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Interview

Luis Serrano, Director, Centre for Genomic Regulation, Spain

11.07.2014 / Pharmaboardroom

Luis Serrano, Director, Centre for Genomic RegulationLuis Serrano, director of the Centre for Genomic Regulation in Barcelona, discusses improvements in technology transfer, Catalunya’s competitiveness in research, and Spain’s transformation from a follower to a leader in science and technology.

What were your initial goals when you became director of CRG in 2011?

CRG was in a very good position at the time, when former director Miguel Beato finished his position as director since the institute’s inception. However, because Spain was in the middle of the crisis, we had to consolidate the Center. We had been growing exponentially and while we had not been affected by the cuts, our budget was frozen. Therefore we needed to economize and streamline the operations of CRG. The other goal at the beginning was to increase the internationalization of the institute and to create more relations with hospitals for translational research. CRG has done very well in terms of publications, obtaining European funds, and has generally been successful in all world-ranking classifications. However, we are not at the adequate level for technology transfer and our relationship with hospitals. I wanted more groups to be involved with this at the Center.

What were some of the tech transfer goals that you wanted to achieve?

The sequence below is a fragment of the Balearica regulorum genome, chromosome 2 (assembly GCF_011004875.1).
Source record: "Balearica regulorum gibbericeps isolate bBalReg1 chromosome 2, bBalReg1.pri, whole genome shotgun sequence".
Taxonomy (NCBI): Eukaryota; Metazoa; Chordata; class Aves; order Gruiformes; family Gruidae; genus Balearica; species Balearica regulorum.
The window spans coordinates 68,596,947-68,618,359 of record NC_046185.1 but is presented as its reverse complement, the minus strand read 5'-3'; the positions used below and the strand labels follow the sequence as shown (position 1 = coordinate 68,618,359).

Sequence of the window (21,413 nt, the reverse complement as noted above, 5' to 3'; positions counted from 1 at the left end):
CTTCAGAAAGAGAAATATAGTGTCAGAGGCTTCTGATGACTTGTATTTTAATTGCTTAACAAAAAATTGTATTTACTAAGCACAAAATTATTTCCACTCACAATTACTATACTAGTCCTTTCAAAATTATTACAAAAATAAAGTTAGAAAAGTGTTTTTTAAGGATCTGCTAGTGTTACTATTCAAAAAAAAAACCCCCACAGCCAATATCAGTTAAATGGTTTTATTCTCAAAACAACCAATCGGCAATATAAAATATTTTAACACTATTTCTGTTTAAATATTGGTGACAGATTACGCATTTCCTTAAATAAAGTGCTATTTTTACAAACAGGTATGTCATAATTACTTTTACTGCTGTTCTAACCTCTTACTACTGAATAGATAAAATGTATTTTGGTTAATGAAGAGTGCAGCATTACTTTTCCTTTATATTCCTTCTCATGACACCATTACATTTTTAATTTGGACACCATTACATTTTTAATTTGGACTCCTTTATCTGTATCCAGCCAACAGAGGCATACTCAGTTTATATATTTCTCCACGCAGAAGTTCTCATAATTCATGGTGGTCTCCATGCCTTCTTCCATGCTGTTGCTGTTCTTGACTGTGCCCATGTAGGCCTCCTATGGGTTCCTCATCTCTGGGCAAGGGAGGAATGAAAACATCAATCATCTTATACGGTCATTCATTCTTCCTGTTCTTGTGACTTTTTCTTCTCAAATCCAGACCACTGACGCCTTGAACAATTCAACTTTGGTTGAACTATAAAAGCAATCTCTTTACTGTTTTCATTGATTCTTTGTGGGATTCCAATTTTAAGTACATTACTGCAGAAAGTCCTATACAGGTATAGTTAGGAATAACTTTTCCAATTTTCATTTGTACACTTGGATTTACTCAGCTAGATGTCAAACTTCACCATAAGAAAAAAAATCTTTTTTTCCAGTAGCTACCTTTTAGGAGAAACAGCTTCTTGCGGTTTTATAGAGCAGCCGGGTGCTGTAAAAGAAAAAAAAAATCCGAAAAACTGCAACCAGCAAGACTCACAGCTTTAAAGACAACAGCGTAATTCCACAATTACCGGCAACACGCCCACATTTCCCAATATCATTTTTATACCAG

When I took over, the previous head of tech transfer left after one year. We are currently reorganizing this department, which needs to be at the same level as our excellent science. Our goal is simply to ensure that we have high-quality and professional technology transfer, and we are dedicating every resource possible to ensure this, including the creation of a valorization fund. If any group has a potentially commercial project, our tech transfer department can take it out of the lab, finance it for one year and mature the project enough to go into the market. The reason to do this is because you may have something exciting but you cannot convince your group to translate the work because if it fails after a year, resources are wasted. Financing projects with external money can help to avoid this situation.

CRG successfully created the spinoff Q-Genomics; what potential does the Center hold to create more companies like this?